And then I did the same with my twelve year old self. I told her it was okay to feel isolated and confused in going through puberty earlier than all of her friends. I told her it was not okay that her soccer coach told her to lose fifteen pounds, and that someone should have defended her. I told her it was not her fault she does not feel good in her body, because she was not responsible for feeding herself. And I told her that, even so, she is still beautiful.

And you know what happened? I felt myself soften. I felt myself become stronger and more secure, and I began to look at myself differently in the mirror. I felt the urge to pour out the love I felt within myself on everyone around me. I even heard myself say, “I feel pretty today,” to my oldest, just like she says to me on a regular basis. I started to acknowledge my own feelings just like I do theirs, and give myself the space and grace to feel them.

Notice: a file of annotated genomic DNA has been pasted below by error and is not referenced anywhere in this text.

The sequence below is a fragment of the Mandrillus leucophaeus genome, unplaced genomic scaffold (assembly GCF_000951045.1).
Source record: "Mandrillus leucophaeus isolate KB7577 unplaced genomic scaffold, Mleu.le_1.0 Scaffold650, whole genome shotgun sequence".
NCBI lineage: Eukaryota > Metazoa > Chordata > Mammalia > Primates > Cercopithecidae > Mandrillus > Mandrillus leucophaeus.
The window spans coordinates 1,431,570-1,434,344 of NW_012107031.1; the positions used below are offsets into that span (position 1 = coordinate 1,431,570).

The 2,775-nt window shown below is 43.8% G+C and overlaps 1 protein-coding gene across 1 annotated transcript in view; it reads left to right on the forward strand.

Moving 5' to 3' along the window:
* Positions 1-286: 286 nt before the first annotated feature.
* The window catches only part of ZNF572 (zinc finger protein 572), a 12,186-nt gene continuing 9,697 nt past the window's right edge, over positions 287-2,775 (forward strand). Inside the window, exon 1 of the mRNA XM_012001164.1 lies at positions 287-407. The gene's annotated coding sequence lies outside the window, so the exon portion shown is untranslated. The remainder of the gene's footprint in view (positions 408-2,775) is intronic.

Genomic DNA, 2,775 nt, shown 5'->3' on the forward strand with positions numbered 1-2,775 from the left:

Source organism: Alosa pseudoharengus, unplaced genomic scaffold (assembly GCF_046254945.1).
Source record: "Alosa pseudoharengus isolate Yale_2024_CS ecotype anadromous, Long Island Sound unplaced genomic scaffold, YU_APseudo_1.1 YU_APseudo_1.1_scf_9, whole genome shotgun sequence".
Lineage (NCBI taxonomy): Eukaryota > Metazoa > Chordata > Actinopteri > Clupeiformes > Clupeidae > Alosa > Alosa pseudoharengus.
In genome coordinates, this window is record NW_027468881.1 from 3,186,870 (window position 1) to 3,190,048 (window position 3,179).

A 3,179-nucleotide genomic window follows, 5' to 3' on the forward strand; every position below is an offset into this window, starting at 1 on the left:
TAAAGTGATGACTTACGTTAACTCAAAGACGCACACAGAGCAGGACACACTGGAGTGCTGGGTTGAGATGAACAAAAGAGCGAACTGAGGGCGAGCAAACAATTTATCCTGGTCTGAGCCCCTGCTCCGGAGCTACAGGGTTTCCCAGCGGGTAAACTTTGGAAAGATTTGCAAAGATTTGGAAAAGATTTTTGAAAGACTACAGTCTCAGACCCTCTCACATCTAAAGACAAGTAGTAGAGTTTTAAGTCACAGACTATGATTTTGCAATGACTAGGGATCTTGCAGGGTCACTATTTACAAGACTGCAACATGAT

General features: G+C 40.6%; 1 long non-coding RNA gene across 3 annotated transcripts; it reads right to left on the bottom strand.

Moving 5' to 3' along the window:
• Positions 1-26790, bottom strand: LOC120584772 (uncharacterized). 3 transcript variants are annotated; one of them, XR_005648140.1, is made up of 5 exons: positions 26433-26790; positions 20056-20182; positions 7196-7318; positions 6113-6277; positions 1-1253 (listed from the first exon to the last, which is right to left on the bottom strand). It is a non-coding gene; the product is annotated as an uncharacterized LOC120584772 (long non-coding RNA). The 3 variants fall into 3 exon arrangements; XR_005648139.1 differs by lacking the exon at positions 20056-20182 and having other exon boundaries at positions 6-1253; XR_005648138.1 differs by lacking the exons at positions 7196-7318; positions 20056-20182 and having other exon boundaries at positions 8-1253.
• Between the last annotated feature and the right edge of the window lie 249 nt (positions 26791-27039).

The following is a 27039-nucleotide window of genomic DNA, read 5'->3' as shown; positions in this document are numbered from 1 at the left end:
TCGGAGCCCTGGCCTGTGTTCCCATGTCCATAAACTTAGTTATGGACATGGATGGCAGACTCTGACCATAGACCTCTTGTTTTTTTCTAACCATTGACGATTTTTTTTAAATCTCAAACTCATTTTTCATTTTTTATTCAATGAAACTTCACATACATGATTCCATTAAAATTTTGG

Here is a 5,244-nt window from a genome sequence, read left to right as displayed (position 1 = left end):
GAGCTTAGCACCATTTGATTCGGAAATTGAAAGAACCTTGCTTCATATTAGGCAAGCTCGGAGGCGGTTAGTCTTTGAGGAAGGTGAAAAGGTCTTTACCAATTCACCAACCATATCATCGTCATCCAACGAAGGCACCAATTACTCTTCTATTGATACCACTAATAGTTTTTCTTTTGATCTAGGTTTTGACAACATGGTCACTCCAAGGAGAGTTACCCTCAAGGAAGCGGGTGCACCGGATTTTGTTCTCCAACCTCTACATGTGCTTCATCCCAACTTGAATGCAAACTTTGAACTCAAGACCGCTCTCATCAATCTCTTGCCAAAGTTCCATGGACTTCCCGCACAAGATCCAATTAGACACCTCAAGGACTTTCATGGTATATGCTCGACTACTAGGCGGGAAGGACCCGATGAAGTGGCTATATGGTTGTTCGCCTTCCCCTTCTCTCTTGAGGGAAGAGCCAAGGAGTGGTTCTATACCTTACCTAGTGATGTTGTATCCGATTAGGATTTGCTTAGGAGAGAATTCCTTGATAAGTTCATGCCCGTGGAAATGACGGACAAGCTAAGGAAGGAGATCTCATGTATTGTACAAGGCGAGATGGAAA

We all have our wounds, and some of them are so deep that it feels like we will never do anything but sit inside of them, unable to crawl out—especially if they came at the hands or words of someone else. I had panic attacks that made me feel like I was going to die for a season when all of mine bubbled to the surface after my first daughter was born.

But healing is possible, and you have the love within yourself to love yourself. It is okay and valid and perfectly understandable to feel angry, sad, or disappointed that someone else who should have fulfilled that role for you did not do so in the past, but your five year old self is still there, right where you left her. You can go to her and love her the way she wanted to be loved. And then you can move on peacefully.

I had no idea it was possible to change my inner voice, but here I am. Speak to yourself the way you would speak to the most pure, magical child. Things can and do change.